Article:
Reliance profit up 3.2% as financing costs soar

Indian operator Reliance Communications has reported a 3.2% increase in second-quarter net income, to 1.62 billion rupees ($29 million), compared with the same period last year.

The results missed expectations based on a poll of 18 analysts conducted by Bloomberg that produced a median forecast of 1.84 billion rupees. Yet it was higher than a similar poll of 12 analysts, conducted by Dow Jones Newswires, that came up with a figure of 1.49 billion rupees.

Indian operator Reliance Communications has reported a 3.2% increase in second-quarter net income, to 1.62 billion rupees ($29 million), compared with the same period last year.

The results missed expectations based on a poll of 18 analysts conducted by Bloomberg that produced a median forecast of 1.84 billion rupees. Yet it was higher than a similar poll of 12 analysts, conducted by Dow Jones Newswires, that came up with a figure of 1.49 billion rupees.

Reliance’s revenues rose by 8.5%, to 52.6 billion rupees, but the operator was hit by the costs of servicing its debt of about $7 billion. Financing costs soared by 37%, to 5.53 billion rupees, for the second quarter.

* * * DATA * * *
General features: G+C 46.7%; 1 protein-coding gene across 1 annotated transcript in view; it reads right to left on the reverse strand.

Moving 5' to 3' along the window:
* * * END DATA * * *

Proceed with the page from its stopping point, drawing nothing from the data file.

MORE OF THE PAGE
The operator has borrowed money to finance the expansion of its 3G network, but more advanced services have so far met with a lackluster response in the huge Indian market.

Like rivals Bharti Airtel and Vodafone, Reliance is struggling in a saturated market where competition is intense and prices are among the lowest in the world.

According to India’s telecoms regulator, Reliance has also lost market share at the expense of its big rivals. While Bharti increased its share to 20.05% from 19.72% in the second quarter of 2011, Reliance’s share fell from 16.65% to 16.55%.

Bharti, however, missed analyst expectations in both the Bloomberg and Dow Jones Newswires polls.

The disappointing news on the earnings front follows the recent cancellation by India’s Supreme Court of 122 telecoms licenses issued in 2008. Authorities believed the entire process was tainted by corruption, with many recipients paying fees that were just a fraction of licenses’ true value.

Although several operators were forced to quit the Indian market following that decision, competition between the big players does not appear to have slackened.